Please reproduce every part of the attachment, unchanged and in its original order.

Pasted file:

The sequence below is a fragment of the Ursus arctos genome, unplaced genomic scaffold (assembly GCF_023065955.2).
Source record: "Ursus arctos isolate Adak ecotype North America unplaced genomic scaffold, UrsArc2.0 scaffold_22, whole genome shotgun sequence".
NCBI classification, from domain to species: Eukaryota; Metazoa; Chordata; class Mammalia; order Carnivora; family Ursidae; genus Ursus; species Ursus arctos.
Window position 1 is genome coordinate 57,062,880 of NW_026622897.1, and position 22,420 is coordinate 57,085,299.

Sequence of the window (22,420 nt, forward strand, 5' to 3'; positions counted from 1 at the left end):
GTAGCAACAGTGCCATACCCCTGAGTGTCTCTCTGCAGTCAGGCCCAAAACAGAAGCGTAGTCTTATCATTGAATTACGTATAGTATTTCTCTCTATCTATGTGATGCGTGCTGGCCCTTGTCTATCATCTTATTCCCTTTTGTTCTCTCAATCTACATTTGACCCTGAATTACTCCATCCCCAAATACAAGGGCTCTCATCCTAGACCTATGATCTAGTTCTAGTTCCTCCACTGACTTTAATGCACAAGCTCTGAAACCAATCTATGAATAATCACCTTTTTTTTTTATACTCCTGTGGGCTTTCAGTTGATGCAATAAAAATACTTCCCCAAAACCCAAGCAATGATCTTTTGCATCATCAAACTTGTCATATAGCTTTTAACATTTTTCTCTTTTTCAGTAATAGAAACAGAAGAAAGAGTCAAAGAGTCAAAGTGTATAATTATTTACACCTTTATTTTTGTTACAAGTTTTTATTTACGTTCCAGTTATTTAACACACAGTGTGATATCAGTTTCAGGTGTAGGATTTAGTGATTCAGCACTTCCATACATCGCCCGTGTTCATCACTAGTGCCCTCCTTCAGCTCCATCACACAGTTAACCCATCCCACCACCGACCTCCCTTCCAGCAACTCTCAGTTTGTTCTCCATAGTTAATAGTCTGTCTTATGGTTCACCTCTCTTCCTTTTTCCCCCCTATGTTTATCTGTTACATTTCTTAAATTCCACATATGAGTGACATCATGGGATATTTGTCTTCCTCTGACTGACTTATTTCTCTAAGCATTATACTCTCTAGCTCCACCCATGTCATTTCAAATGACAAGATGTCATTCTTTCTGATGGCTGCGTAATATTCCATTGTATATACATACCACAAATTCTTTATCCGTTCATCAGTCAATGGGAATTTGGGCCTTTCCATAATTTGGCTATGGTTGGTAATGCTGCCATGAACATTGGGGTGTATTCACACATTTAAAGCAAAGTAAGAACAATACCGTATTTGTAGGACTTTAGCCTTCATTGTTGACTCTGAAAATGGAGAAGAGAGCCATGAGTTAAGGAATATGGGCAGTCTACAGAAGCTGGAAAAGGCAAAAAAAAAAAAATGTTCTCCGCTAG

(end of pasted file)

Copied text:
The sequence below is a fragment of the Ursus arctos genome, unplaced genomic scaffold (assembly GCF_023065955.2).
Source record: "Ursus arctos isolate Adak ecotype North America unplaced genomic scaffold, UrsArc2.0 scaffold_22, whole genome shotgun sequence".
NCBI classification, from domain to species: Eukaryota; Metazoa; Chordata; class Mammalia; order Carnivora; family Ursidae; genus Ursus; species Ursus arctos.
Window position 1 is genome coordinate 57,062,880 of NW_026622897.1, and position 22,420 is coordinate 57,085,299.

Sequence of the window (22,420 nt, forward strand, 5' to 3'; positions counted from 1 at the left end):
GTAGCAACAGTGCCATACCCCTGAGTGTCTCTCTGCAGTCAGGCCCAAAACAGAAGCGTAGTCTTATCATTGAATTACGTATAGTATTTCTCTCTATCTATGTGATGCGTGCTGGCCCTTGTCTATCATCTTATTCCCTTTTGTTCTCTCAATCTACATTTGACCCTGAATTACTCCATCCCCAAATACAAGGGCTCTCATCCTAGACCTATGATCTAGTTCTAGTTCCTCCACTGACTTTAATGCACAAGCTCTGAAACCAATCTATGAATAATCACCTTTTTTTTTTATACTCCTGTGGGCTTTCAGTTGATGCAATAAAAATACTTCCCCAAAACCCAAGCAATGATCTTTTGCATCATCAAACTTGTCATATAGCTTTTAACATTTTTCTCTTTTTCAGTAATAGAAACAGAAGAAAGAGTCAAAGAGTCAAAGTGTATAATTATTTACACCTTTATTTTTGTTACAAGTTTTTATTTACGTTCCAGTTATTTAACACACAGTGTGATATCAGTTTCAGGTGTAGGATTTAGTGATTCAGCACTTCCATACATCGCCCGTGTTCATCACTAGTGCCCTCCTTCAGCTCCATCACACAGTTAACCCATCCCACCACCGACCTCCCTTCCAGCAACTCTCAGTTTGTTCTCCATAGTTAATAGTCTGTCTTATGGTTCACCTCTCTTCCTTTTTCCCCCCTATGTTTATCTGTTACATTTCTTAAATTCCACATATGAGTGACATCATGGGATATTTGTCTTCCTCTGACTGACTTATTTCTCTAAGCATTATACTCTCTAGCTCCACCCATGTCATTTCAAATGACAAGATGTCATTCTTTCTGATGGCTGCGTAATATTCCATTGTATATACATACCACAAATTCTTTATCCGTTCATCAGTCAATGGGAATTTGGGCCTTTCCATAATTTGGCTATGGTTGGTAATGCTGCCATGAACATTGGGGTGTATTCACACATTTAAAGCAAAGTAAGAACAATACCGTATTTGTAGGACTTTAGCCTTCATTGTTGACTCTGAAAATGGAGAAGAGAGCCATGAGTTAAGGAATATGGGCAGTCTACAGAAGCTGGAAAAGGCAAAAAAAAAAAAATGTTCTCCGCTAG